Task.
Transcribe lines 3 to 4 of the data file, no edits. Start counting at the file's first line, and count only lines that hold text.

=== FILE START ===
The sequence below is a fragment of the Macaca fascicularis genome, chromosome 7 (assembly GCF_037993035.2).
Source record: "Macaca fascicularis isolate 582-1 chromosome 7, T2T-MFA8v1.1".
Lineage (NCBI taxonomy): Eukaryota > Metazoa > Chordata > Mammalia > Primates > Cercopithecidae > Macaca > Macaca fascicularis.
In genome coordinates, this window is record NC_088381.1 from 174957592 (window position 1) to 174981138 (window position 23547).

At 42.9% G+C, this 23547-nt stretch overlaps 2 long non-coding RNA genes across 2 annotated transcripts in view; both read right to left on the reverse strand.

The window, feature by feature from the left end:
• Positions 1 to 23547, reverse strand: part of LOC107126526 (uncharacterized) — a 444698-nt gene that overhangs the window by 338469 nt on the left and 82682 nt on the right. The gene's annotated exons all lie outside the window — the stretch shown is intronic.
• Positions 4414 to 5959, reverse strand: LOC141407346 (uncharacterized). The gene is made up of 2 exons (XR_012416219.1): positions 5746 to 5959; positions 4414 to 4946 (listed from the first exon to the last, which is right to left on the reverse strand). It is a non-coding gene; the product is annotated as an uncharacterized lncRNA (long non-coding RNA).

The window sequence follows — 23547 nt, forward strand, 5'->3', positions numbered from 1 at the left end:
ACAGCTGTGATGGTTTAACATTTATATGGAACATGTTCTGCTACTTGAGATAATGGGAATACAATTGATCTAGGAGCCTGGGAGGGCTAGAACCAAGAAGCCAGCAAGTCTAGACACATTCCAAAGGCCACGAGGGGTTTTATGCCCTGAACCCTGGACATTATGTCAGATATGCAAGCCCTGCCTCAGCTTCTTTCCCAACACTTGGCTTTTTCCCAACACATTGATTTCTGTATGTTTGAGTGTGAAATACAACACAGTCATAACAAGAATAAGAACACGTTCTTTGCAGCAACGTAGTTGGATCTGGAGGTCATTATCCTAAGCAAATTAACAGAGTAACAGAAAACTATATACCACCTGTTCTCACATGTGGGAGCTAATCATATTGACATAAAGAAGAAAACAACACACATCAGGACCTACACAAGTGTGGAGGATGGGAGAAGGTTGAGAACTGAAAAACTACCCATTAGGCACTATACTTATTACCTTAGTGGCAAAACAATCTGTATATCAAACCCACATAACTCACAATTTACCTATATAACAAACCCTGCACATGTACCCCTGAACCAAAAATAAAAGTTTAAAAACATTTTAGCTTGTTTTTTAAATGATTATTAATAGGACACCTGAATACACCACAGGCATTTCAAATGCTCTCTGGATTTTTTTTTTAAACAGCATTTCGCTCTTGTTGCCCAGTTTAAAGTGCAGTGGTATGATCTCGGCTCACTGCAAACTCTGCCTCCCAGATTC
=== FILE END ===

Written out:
Lineage (NCBI taxonomy): Eukaryota > Metazoa > Chordata > Mammalia > Primates > Cercopithecidae > Macaca > Macaca fascicularis.
In genome coordinates, this window is record NC_088381.1 from 174957592 (window position 1) to 174981138 (window position 23547).